He stressed the small number of patients tested have a form of the liver disease that is traditionally very hard to treat.
“They may need to use the drug for a longer period of time, longer than three months, maybe use it for six months, and that hasn’t been tried yet,” Schoenenbaum said of Gilead’s trials.
The results may also show that one drug can’t cure the disease alone and might have to be used in combination with other hepatitis C drugs, he added. Gilead has several such drugs in its pipeline, but other companies, including Bristol-Myers Squibb, are further along with their drugs and could benefit from Gilead’s setback.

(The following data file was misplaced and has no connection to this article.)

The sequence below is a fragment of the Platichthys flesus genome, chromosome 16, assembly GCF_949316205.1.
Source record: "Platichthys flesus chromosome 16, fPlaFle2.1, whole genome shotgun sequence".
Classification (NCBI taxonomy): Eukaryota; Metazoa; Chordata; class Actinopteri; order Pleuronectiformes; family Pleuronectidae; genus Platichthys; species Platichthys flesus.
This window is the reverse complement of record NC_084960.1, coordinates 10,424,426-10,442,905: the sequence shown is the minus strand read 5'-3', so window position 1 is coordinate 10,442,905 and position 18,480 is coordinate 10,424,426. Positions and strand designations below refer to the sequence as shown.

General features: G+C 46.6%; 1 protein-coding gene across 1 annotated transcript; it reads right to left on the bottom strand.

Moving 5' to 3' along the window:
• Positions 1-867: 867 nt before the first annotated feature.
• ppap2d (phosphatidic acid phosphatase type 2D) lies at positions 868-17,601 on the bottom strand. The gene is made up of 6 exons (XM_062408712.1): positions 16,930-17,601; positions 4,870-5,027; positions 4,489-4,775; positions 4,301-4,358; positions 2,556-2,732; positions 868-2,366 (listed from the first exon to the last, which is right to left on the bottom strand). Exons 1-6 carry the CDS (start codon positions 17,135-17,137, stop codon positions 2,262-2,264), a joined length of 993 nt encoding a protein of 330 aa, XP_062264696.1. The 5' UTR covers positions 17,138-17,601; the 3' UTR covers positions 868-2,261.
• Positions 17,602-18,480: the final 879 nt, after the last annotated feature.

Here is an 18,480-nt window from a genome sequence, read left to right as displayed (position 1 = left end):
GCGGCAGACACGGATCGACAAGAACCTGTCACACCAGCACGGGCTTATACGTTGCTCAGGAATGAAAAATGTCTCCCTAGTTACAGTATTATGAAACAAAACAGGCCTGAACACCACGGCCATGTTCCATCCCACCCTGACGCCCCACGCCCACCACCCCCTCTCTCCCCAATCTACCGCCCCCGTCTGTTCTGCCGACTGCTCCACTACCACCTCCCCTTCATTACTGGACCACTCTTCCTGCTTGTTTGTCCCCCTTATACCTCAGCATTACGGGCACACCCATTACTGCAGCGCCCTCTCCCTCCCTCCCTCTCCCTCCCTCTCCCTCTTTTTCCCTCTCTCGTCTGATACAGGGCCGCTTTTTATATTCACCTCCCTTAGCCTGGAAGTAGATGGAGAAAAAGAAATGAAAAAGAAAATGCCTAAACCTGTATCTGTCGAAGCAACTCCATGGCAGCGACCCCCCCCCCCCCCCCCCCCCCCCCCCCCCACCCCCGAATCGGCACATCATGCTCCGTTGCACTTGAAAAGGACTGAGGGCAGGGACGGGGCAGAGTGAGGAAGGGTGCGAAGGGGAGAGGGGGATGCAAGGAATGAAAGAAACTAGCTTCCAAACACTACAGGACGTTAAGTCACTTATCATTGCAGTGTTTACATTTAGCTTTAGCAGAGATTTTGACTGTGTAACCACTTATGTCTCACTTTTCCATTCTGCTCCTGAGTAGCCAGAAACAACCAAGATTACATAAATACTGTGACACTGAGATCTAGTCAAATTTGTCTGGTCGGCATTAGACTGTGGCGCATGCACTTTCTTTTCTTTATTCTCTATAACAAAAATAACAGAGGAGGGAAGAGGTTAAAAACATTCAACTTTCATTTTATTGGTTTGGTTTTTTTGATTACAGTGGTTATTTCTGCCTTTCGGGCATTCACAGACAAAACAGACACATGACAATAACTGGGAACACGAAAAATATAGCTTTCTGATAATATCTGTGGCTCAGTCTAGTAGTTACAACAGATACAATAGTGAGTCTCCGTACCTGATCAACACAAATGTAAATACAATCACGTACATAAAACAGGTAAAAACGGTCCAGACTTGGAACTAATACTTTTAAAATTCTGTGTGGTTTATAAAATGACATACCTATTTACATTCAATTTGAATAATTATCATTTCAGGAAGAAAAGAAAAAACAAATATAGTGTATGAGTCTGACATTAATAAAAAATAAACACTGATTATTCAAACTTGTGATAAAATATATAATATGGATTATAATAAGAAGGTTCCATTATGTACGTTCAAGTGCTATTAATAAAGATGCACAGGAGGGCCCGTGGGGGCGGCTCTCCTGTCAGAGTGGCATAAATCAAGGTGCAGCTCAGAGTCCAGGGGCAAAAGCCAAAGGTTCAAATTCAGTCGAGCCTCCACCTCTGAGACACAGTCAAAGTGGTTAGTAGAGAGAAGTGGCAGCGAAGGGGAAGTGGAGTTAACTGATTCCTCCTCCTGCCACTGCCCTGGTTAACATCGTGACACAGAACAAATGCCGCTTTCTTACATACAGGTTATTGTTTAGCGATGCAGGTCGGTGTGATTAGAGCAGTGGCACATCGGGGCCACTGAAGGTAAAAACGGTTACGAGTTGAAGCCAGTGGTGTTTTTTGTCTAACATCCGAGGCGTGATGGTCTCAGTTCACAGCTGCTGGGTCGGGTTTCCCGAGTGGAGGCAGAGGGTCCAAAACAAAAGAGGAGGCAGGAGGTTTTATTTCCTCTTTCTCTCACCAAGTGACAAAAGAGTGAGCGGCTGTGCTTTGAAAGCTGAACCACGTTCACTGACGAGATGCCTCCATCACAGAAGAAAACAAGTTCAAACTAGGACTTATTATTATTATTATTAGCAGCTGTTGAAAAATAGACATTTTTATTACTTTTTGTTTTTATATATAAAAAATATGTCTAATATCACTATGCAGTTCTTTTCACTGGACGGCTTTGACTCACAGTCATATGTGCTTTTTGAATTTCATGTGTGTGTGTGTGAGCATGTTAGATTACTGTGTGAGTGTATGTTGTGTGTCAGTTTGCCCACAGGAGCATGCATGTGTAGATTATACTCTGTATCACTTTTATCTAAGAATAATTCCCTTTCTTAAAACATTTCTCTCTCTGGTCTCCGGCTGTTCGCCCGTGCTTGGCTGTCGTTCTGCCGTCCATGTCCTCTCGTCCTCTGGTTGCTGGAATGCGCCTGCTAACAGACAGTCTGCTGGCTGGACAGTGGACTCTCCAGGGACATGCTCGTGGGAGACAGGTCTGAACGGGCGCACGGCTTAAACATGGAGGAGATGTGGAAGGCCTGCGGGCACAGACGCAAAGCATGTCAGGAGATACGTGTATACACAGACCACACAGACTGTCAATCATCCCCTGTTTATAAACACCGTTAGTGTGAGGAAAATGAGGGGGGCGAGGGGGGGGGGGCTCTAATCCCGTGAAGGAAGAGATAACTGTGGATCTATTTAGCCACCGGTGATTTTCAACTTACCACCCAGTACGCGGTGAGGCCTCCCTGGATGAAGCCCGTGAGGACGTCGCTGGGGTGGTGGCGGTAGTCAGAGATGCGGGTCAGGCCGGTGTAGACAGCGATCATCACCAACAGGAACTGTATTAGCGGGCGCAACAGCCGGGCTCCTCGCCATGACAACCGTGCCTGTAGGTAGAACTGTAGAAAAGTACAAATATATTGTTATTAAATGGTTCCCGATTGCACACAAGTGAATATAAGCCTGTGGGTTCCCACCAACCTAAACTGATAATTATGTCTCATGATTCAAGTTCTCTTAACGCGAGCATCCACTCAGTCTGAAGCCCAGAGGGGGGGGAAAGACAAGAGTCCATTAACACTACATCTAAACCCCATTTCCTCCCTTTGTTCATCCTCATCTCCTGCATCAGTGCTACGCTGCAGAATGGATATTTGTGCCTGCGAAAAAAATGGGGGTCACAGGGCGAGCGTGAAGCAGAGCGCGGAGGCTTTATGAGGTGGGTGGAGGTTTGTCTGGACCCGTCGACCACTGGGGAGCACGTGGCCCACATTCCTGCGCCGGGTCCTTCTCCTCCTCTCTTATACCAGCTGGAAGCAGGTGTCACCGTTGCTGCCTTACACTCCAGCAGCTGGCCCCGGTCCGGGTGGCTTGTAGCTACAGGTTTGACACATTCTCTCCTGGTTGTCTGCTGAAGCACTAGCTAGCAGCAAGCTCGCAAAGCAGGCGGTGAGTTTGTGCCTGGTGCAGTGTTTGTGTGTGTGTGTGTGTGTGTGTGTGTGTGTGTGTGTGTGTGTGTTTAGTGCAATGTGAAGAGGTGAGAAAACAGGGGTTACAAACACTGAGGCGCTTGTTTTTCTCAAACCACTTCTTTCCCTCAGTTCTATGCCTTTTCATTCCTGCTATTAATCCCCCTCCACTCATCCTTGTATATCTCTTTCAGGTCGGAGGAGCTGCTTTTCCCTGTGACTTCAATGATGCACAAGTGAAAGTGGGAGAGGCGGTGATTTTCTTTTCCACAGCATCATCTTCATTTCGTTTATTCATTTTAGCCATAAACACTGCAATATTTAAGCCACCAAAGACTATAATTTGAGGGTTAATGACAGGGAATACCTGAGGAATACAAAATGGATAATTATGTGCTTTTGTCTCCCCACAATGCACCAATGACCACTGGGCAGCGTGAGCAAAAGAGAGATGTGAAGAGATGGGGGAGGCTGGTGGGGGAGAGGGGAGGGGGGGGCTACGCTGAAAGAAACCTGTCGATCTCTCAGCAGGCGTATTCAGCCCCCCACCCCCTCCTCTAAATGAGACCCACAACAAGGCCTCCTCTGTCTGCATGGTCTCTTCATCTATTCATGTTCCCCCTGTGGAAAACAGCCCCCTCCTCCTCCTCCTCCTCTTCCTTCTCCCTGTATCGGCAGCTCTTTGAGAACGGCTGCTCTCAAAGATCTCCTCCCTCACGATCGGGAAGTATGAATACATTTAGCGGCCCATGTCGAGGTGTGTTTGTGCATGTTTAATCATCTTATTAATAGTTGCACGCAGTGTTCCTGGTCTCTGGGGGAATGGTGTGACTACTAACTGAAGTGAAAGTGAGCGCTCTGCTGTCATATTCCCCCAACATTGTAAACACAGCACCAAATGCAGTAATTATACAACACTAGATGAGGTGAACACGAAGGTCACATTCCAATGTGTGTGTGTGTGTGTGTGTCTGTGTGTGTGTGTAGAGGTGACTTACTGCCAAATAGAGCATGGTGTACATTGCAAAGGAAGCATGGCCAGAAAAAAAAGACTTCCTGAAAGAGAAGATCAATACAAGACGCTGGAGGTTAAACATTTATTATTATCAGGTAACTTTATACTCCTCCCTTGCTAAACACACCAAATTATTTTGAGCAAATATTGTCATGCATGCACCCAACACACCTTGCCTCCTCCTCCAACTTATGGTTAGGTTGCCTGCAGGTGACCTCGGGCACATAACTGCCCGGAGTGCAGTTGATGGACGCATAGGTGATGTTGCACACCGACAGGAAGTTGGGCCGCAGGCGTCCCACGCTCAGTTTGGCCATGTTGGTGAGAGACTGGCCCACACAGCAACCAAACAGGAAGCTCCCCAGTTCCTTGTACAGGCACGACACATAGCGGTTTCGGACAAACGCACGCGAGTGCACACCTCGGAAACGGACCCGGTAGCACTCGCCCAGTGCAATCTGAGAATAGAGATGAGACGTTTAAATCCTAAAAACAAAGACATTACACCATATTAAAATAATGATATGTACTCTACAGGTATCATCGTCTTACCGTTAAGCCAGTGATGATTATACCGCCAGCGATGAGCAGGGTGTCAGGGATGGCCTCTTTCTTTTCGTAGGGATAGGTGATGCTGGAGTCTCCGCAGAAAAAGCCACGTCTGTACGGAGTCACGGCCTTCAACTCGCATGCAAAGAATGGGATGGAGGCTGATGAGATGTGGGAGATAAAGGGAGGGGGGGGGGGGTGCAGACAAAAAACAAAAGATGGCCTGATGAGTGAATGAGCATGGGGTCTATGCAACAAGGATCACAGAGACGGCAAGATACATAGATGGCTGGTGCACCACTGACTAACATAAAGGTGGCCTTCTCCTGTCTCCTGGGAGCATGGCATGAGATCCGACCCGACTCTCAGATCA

But Schoenenbaum still believes the longer-term opportunity to own the stock outweighs the risks.
“The downside risk is 10 percent, while the upside opportunity, if they can recover as data is presented, could be as much as 20 percent or more,” he said of Gilead. “For right now, it’s bad news.”
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Neither Mark Schoenebaum nor his company own shares of Gilead.